Scratching someone's back: I've written a paper in a related field to a colleague. I know that they would appreciate a citation to one or more of their papers. Or perhaps I would like to cite them to help bring my work to their attention. Their work is not directly related to mine, but I figure out a way to add a few sentences to the introduction that vaguely connect my paper to their work so that I can work a citation to them into the paper.

Since researchers are all human (and hence biased and involved in academic politics), it's impossible to be entirely immune from all of these. If you do a lot of research on Theory X and believe it to be true in your heart of hearts, you will be more aware of the limitations of studies purporting to disprove Theory X and will be more easily able to justify omitting references to them in your work. But the goal of research is to discover the truth and present it as clearly as possible, and part of that process is being as aware of one's own biases as one can.

  • I'm still having a bit of a hard time with this. The "presenting one-sided argument" doesn't seem to translate as well into the physical sciences except. My oversimplified view for most of the papers I read or review in materials physics, the authors data/derviation/theory discussion supports the authors argumemts, and the other stuff tends to be either 'fluff' or 'boilerplate' in the 4-6 page papers that are typical. I was hoping get better insight on this one from academics who are from fields where citing arguments from literature is the major 'data' used. – Carol Jul 4 '16 at 15:44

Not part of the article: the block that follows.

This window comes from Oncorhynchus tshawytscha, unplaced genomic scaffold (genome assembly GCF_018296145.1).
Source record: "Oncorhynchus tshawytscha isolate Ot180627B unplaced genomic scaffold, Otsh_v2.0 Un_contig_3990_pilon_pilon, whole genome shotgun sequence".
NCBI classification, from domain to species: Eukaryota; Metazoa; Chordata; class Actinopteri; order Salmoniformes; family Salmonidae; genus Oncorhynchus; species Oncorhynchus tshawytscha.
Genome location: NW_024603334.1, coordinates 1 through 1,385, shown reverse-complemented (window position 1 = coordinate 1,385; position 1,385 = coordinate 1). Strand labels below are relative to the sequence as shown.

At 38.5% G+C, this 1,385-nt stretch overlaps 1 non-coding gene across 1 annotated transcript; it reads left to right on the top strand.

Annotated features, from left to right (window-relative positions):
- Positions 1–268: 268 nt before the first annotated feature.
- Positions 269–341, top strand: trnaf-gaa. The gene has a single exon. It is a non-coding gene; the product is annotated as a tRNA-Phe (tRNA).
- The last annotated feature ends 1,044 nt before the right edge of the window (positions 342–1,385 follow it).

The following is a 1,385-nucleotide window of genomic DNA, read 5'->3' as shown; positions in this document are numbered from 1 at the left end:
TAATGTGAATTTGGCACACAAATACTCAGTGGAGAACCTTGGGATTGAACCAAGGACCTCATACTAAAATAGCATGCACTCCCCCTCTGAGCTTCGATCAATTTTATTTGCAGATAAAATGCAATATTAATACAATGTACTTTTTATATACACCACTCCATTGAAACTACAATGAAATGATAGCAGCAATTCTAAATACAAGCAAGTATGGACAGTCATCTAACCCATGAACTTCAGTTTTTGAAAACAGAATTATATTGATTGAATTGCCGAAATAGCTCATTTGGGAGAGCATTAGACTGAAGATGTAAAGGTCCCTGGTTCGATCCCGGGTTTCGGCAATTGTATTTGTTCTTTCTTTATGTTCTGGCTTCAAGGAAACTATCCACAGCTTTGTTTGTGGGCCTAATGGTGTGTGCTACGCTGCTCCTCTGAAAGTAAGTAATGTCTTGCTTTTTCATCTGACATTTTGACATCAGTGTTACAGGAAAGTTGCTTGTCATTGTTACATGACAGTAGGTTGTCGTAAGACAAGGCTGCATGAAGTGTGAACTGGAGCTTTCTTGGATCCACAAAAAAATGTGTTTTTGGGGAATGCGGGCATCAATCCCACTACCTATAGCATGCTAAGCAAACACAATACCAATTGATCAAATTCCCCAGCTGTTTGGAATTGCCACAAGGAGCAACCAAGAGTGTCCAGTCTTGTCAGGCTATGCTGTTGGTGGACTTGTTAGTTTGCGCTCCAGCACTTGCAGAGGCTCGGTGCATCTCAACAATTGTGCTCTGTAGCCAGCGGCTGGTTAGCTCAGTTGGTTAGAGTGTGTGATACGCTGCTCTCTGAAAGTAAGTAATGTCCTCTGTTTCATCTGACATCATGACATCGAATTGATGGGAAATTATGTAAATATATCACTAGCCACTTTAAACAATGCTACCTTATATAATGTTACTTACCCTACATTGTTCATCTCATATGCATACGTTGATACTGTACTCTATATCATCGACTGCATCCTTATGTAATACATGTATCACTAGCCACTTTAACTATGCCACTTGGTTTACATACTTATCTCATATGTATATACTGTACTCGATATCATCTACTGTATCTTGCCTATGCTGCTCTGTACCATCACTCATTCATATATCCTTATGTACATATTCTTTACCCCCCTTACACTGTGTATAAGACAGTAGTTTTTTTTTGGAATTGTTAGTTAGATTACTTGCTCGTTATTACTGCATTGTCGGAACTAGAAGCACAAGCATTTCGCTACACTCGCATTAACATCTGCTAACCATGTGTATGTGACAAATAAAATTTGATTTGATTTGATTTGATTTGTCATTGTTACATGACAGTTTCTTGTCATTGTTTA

• But - upon reflection, we are missing some examples under Reference misdirection. This category is the most likely to occur (or at least it is the only that I remember encountering). So if @Joe_Antognini would also include the following 1) Not citing ones own prior work to try to hide or obscure that similar results/figures/paper have been published by the authors. The example in the answer is more clearly stated as 'not reading citations that you have put in your paper' which is very sloppy, but not necessarily fraudulent. (But still should stay in this example, of course) – Carol Jul 4 '16 at 15:46
  • And lets ignore pseudoscience papers, which tend to be obvious examples of presenting one-sided arguments and mis-citing arguments from literature as their major 'data' arguments. – Carol Jul 4 '16 at 16:48